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Remember: 2009: Riparian Buffers

Monday, December 14, 2009

2009: Riparian Buffers

(Over the next few weeks I will be doing a 2009 retrospective of my many journeys in the parks of Allentown and points beyond)

It was an interesting year for Riparian Buffers in Allentown. Buffers began a long overdue expansion over this past summer and it was not without controversy. A major buffer installation project was included in the Cedar Beach renovation plan and arguments went on (and are still going on now and again) across the pages of local newspapers and the blogosphere.

I made post after post supporting Riparian Buffer development and I spent many afternoons journeying deep into the buffers that are established in our parks.

Time after time I was treated to beautiful wildlife and natural experiences that are unparalleled anywhere else in any city park in the Valley.

Truthfully, I was surprised to see such negative comments on my posts after feeling and experiencing the wonderful things I had in my travels.

In October, I was proud to be able to help plant hundreds of native plants that will create the growing foundation for a new, expansive, and desperately needed Riparian Buffer in Cedar Beach Parkway. (You can read about it here: Riparian Buffer Planting at Cedar Beach Parkway)

It looks as if 2010 is going to be a great and exciting year for Riparian Buffers in Allentown's city parks. The no-mow zones look to be expanded:

Nature is poised to make her return and it is a return long overdue. Last Friday, the Morning Call ran a story about the reemergence of Bald Eagles in our parks, and the public response was overtly positive. The Buffers that will be growing in a few short months will ensure the continued appearance of majestic wildlife and expand the already wondrous experience had in our parks.

I am looking forward to devoting a significant amount of time covering the growth of the newly established and already flourishing Buffers in our parks next spring and summer and I will be focusing directly on specific plants and animals that I find inside them, like this guy:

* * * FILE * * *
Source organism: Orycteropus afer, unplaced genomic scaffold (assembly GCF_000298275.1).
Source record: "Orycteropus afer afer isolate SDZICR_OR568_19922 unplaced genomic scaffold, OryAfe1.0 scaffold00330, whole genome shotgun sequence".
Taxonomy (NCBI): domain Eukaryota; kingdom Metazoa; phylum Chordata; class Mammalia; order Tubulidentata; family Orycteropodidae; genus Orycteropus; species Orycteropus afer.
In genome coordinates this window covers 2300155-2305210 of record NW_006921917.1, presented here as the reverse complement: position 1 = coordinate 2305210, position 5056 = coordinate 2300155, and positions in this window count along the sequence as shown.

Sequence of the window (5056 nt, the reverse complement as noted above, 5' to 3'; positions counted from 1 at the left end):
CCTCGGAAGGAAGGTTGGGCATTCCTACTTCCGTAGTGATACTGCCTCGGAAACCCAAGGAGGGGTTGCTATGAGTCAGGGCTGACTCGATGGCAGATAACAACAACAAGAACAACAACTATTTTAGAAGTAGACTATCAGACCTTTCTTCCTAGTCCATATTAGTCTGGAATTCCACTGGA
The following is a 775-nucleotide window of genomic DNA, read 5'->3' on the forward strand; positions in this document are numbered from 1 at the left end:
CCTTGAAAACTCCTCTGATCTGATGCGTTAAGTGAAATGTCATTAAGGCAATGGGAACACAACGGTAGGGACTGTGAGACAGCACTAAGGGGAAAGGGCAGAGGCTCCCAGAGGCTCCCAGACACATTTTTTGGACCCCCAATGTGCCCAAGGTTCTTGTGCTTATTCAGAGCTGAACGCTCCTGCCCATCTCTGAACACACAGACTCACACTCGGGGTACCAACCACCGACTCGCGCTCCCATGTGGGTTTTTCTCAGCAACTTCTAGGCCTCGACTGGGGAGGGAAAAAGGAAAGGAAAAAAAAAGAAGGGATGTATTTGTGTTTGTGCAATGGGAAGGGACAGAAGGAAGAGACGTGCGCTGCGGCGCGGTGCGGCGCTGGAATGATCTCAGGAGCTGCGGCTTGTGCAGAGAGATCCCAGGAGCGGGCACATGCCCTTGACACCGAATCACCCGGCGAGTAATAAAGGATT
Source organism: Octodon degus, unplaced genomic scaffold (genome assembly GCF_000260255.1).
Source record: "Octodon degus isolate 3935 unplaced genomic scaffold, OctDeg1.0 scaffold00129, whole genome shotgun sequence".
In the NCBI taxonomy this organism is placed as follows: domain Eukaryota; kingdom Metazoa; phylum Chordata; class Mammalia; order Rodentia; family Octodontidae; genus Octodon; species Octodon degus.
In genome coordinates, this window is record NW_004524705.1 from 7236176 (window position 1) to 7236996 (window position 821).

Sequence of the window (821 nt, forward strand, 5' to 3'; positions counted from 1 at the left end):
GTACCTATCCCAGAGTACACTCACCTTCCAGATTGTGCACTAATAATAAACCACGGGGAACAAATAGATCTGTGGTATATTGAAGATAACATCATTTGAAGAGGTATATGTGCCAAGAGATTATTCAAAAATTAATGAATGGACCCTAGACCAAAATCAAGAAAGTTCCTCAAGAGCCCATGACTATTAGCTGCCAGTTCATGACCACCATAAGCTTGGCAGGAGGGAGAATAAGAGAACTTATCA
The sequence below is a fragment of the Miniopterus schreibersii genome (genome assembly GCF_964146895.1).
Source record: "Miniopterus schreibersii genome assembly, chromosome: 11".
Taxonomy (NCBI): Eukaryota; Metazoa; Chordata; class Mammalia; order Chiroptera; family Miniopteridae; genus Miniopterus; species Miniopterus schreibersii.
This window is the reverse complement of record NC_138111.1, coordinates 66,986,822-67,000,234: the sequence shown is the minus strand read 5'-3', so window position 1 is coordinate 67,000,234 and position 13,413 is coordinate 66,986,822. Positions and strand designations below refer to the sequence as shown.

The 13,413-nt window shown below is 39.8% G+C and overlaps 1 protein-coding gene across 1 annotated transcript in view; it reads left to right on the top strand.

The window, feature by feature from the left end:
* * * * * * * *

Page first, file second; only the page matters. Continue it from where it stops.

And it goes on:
A non venomous northern water snake; I tried repeatedly over the summer to find another one and I never was lucky enough to see one. I hope to get another chance in a few months.

So, 2009 in Riparian Buffers? As you can see from the pictures in this post, it was certainly a beautiful year. A year, that exposed the problems needing fixing concerning these creations. A year that showed that much more information is needed to be shown to people who aren't entirely sure what these buffers even are.

The voice of nature, of the wild, grows louder in these park places and that voice is too often muted for the sake of recreation or an outdated unscientific aesthetic principle. 2009 showed that the city of Allentown and the Parks Department also need to employ better management techniques where buffers are concerned. Invasives need to be removed but whole Riparian areas need not be sacrificed for their removal and please, try not to mow the fledgling plants that will begin growing at Cedar Beach this spring. I am confident no more of it will be paved over, although that still bums me out.

Next summer, I invite any of my readers to join me and take a walk on the wilder side of our parks, inside our Riparian Buffers. Trust me, there is nothing else like it.

2009 Riparian Buffer Posts:
Riparian Buffers 1: Cedar Beach Parkway
Riparian Buffers 2: Lehigh Parkway
Riparian Buffers 3: Trexler Park
Wildands Presentation to City Council
Interview with Dr. Abigal Pattishall
Top Five Reasons for Riparian Buffers
Adventures in the Buffer and the Destruction of It
Planting the Riparian Buffer at Cedar Beach



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